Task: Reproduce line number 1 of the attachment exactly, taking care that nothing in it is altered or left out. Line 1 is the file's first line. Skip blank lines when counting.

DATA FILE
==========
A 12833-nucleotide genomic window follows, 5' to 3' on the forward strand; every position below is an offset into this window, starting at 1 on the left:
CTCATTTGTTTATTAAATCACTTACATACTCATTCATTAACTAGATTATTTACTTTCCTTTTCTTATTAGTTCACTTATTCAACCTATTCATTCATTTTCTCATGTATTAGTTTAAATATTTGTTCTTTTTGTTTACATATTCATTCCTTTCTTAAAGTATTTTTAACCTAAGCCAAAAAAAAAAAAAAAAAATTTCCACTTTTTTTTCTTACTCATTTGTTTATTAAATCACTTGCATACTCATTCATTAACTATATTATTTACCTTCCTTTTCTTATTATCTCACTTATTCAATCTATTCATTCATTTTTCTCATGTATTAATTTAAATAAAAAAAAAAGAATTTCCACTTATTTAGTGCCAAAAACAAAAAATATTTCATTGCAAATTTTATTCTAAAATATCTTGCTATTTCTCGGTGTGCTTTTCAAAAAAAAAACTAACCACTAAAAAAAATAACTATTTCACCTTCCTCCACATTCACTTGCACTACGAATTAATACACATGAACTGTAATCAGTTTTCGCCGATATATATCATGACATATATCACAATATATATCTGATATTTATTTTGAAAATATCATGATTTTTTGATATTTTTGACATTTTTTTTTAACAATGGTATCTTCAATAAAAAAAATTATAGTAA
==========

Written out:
A 12833-nucleotide genomic window follows, 5' to 3' on the forward strand; every position below is an offset into this window, starting at 1 on the left: